And now for a more exotic story about taking advantage of local food resources, my sister has written in to share her experience in Costa Rica making homemade chocolate. She’s staying at Finca Luna Nueva this summer in northwest Costa Rica to do research for her masters in conservation biology, looking at the types of plants that grow in old ginger fields.
There’s a relic of a cacao orchard on the property from 30 or 40 years before the current owners bought the farm, and most of the trees are bare, the fruits having been eaten by squirrels or overtaken by mold. But another farm intern joined me to scout out a bunch of ripe cacao fruits, which are football-sized and bright yellow, and we decided to take on a little side project: making chocolate from scratch. The cacao pods are dark red or green when unripe, and they grow right from the trunk and branches, a characteristic somewhat common in the tropics, called cauliflory.
The first thing you do with a ripe pod is smash it on a rock to split it in half - that’s the technical protocol. The outside of the pod is about 3/4 of an inch thick, but should be easily breakable via this method when they’re ripe. On the inside is a mass of about 50 one inch long oblong seeds covered in a copious amount of white goo. This white goo is 1) the actual fruit of the cacao 2) a little bit sour and a little bit sweet 3) unlike any other fruit 4) amazingly delicious 5) kind of really disgusting looking, especially when you zoom in on it.
Take all the seeds out and lay them intact on a plate to let them ferment in the sun for 7 days, making sure to bring under some sort of shelter if it rains (this part became quite a saga for us considering that we’re in the rainforest, running up and down the stairs several times a day to protect our precious little cacao experiment!). Once the seeds are fully fermented, they white goo will turn a dark reddish brown and become sticky.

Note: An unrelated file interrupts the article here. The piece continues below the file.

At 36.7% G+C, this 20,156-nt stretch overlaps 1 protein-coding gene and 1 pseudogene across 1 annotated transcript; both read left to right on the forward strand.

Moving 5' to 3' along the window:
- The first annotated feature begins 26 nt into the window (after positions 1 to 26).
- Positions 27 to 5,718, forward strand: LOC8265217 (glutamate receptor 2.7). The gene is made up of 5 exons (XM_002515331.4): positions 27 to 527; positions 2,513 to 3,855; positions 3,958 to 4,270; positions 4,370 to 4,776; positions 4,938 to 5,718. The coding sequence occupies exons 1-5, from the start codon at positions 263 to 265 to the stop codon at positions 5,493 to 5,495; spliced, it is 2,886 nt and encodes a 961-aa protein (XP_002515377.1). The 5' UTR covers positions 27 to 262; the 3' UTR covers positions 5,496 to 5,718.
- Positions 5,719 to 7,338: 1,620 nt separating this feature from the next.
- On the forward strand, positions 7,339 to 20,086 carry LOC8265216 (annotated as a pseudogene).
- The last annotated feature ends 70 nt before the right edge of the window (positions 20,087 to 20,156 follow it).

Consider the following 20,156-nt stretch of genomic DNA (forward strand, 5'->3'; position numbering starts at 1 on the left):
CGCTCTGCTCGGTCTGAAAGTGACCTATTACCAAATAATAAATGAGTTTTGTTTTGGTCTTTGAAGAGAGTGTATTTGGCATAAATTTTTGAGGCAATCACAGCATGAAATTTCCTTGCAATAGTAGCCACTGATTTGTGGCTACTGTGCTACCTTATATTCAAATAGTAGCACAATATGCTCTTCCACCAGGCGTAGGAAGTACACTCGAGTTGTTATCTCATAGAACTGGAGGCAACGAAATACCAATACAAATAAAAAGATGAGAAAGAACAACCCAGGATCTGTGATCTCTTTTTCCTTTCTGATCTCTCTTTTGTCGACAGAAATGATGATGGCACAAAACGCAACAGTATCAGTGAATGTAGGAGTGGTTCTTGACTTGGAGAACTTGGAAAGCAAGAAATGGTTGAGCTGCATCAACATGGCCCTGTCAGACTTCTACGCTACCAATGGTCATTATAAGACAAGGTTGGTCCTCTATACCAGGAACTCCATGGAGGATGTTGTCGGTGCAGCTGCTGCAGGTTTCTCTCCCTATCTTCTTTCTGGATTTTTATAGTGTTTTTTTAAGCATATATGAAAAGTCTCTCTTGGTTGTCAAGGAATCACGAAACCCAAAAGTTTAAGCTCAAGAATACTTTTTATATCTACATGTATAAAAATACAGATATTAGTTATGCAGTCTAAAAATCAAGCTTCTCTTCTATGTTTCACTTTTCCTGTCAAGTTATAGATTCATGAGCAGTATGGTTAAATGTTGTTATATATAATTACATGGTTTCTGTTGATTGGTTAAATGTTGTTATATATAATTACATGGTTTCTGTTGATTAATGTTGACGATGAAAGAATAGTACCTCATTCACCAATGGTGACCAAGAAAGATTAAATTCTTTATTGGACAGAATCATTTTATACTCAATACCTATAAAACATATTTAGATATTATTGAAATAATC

Then you’re ready for the most tedious but enjoyable work - peeling the seeds. At this point, they smell pretty damn amazing (like some dank dark chocolate cake), but it took us about two hours for the both of us to shell 60 seeds. The seeds begin as a dark purple color when the fruit is ripe, and after fermentation and drying become a deep, dark (what else) chocolate color.
After this is done, all you need to do is finely grind the beans in a coffee or spice grinder to get pure cacao powder.
This is a quintessential local Costa Rican food experience that I was pretty thrilled about, since it’s something that I’ve always wanted to learn but never had access to in the United States. Plus, (I’m not gonna lie) it was almost more satisfying than my academic research project. I’ll be bringing some of the cacao powder back for my sister, so she can make me something really delicious without the guilt of using an incredibly non-local product. Hooray!
Ok I better start thinking about what to make! Fudge, brownies, chocolate ice cream...?